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It’s Scam Awareness Week

Posted by Stickyweb in Consulting | 0 comments

Scam Awareness Week

Scam Awareness – Stop and check: is this for real?

You should ALWAYS be wary of ANY unsolicited offer that appears in your email or browser screen – but today’s ACCC media release announcing Australians lost $340 million to scammers in 2017 is a timely reminder for all internet users to be on the lookout for scams – particularly ‘Impersonation Scans’

How these scams work

Scammers may pretend to be from a government agency, a well-known company like an energy or telecommunications provider, Australia Post, a bank or police. Their aim is to scare you into parting with your money or personal information and if you don’t, they threaten you with fines, disconnecting your internet, taking you to court, arrest or even deportation.

Tips to protect yourself

  • If you’re contacted unexpectedly and threatened by someone who says they’re from a government agency or trusted business, always consider the possibility that it may be a scam – then stop and check if it’s for real.
  • Don’t be pressured by a threatening caller and don’t respond to threatening emails or voicemail messages asking you to call someone back. If you do, the scammers may increase their intimidation and attempts to get your money.
  • If you’re unsure whether a call or email is genuine, verify the identity of the contact through an independent source, such as a phone book or online search, then get in touch with them to ask if they contacted you. Don’t use the contact details provided by the caller or in the message they sent to you.
  • If you’re still unsure, speak to a family member or friend about what’s happened.
  • Never give money, bank account or credit card details or other personal information to anyone you don’t know or trust – and never by email or over the phone.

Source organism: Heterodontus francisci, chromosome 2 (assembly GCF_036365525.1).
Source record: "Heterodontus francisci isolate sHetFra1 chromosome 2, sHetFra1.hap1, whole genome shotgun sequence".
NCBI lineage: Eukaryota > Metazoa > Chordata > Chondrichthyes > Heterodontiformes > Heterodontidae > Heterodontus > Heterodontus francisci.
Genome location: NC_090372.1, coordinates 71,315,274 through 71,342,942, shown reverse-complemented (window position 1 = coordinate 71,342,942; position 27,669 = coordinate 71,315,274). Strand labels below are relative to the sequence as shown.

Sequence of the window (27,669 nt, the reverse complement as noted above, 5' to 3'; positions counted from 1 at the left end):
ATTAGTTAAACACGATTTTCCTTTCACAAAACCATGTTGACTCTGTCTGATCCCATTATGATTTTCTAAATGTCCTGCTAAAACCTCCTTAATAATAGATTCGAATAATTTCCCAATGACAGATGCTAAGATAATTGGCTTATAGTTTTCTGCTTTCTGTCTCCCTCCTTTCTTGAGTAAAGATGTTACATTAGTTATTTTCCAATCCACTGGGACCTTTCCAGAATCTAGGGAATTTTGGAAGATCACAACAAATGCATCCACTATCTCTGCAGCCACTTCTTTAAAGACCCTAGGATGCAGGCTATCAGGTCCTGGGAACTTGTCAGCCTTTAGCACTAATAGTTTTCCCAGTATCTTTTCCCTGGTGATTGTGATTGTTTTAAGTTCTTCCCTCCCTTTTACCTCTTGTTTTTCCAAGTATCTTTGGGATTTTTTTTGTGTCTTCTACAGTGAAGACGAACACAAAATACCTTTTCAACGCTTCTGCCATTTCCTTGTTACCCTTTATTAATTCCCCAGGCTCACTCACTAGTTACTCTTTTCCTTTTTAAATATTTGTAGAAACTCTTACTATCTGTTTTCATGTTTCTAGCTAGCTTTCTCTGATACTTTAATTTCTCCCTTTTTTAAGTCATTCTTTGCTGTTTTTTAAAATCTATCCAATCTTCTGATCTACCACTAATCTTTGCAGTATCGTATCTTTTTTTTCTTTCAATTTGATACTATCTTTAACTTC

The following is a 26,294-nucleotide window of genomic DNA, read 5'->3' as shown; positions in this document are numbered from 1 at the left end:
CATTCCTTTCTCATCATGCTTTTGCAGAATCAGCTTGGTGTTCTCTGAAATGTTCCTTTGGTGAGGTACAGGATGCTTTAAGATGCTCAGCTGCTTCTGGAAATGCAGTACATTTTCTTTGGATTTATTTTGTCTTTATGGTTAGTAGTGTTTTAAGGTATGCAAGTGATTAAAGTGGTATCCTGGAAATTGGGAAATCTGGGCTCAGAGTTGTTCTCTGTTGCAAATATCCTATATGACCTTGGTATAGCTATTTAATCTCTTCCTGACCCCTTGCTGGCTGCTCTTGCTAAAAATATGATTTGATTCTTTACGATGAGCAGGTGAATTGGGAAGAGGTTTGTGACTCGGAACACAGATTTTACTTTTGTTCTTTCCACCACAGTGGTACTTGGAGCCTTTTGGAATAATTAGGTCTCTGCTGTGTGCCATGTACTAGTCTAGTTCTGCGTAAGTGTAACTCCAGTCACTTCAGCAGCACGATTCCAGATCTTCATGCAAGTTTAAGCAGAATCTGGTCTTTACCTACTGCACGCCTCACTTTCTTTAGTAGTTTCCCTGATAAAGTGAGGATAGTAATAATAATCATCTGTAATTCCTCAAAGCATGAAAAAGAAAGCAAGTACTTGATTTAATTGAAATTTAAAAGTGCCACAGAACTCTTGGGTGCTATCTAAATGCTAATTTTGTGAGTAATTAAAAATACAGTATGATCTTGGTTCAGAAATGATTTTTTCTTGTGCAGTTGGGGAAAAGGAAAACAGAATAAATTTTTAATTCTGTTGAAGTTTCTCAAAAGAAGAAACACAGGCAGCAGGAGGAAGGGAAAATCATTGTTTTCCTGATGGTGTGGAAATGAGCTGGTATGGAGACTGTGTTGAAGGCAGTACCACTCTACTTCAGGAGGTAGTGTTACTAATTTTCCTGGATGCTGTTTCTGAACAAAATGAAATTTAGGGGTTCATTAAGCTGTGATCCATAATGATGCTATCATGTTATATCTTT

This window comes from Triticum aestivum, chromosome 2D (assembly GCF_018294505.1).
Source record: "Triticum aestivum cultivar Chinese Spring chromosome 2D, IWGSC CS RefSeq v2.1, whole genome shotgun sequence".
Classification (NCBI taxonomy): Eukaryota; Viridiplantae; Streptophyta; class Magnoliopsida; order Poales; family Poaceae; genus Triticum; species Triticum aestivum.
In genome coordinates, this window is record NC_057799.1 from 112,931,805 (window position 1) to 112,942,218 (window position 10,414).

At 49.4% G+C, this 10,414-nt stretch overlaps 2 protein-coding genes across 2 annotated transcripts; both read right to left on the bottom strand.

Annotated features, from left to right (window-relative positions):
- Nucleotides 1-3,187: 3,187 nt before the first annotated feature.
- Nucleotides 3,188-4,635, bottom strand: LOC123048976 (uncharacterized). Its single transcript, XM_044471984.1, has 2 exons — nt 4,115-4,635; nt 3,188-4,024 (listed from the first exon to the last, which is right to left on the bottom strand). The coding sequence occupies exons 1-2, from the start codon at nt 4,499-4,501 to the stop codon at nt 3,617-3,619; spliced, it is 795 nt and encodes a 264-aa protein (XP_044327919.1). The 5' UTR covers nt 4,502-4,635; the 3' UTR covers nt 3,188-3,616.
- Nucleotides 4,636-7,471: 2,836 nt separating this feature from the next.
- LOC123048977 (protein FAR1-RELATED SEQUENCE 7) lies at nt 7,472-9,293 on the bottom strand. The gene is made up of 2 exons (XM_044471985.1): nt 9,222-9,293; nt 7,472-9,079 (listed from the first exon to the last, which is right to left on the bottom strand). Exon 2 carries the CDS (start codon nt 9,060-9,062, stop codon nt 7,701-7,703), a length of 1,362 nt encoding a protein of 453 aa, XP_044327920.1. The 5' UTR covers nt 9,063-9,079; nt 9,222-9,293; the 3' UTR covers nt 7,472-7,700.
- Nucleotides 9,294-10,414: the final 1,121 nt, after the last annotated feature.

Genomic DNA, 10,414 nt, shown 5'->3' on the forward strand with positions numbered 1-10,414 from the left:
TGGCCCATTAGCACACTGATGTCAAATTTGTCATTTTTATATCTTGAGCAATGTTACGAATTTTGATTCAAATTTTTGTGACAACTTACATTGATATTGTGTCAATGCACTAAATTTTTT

• A government agency or trusted business will never ask you to pay by unusual methods such as with gift or store cards, iTunes cards, wire transfers or bitcoin.
  • Don’t open suspicious texts, pop-up windows or emails and don’t click on links or open attachments – just delete them.
  • Never give anyone remote access to your computer if you’re contacted out of the blue – whether through a phone call, pop up window or email – and even if they claim to be from a well-known company like Telstra.

The following is a snapshot of the leading trends in scam activity in 2017:

The leading scams reported in 2017

As with all things in life … if it seems to good to be true – it probably is!

Australian Competition & Consumer CommissionArticle courtesy of ACCC’s Scam Watch Site

There’s a new KRACK in town …

Posted by Stickyweb in Consulting, Rants | 0 comments

Key Reinstallation Attack - KRACKThere’s a new KRACK hack that puts pretty much every WiFi network at risk … but the media isn’t making much of a fuss!
Due to new vulnerabilities discoveredy in WPA2, the most widely used Wi-Fi security protocol, virtually all devices are now vulnerable to attack. 

To ease your mind – a hacker would have to go to some lengths to exploit this hack – so your home network is probably not much of a target … but institutional networks (i.e. Universities) & Public Networks that require a password are legitimate targets.

To explain in simple terms KRACK allows a hacker to interfere with a process called a four-way handshake that goes something like:
“Hi I want to connect”
“What’s the password?”
“Clever Pa5sw0Rd”
“OK you’re in – here’s an encrypted connection”

Because the hacker interferes with the initial handshake they may be able to decrypt the traffic you exchange over WiFi. This means they’re able to do many, many bad things without even being on the network. Bad things? Like being able to intercept, modify & forge fake data & theoretically be able to inject ransomware or other malware into otherwise safe websites.

If you have a USB drive or are attached to a NAS (Network-attached storage) then it’s a data free-for-all.

It’s worth keeping in mind that in order to pull off such an attack, a KRACK hacker would need to be in your device’s Wi-Fi range and impersonate a network that your device already trusts and would attempt to connect to. 

What makes KRACK scary isn’t that it’s going to cause mass destruction

– but that it exploits a protocol that is pretty much used Everywhere.

The GOOD news is the vulnerability is easily patched so most software & hardware vendors have fixed the issue or will so in the near future.
Your job is to make sure that ALL of your devices are patched when it’s available..

There are lists published already – such as Owen Williams’ Charged blog that list the companies that have already fixed it & links to the patches.

So DON’T PANIC … Keep an eye out for patches, apply as soon as possible, and keep in mind that the issue is fixable.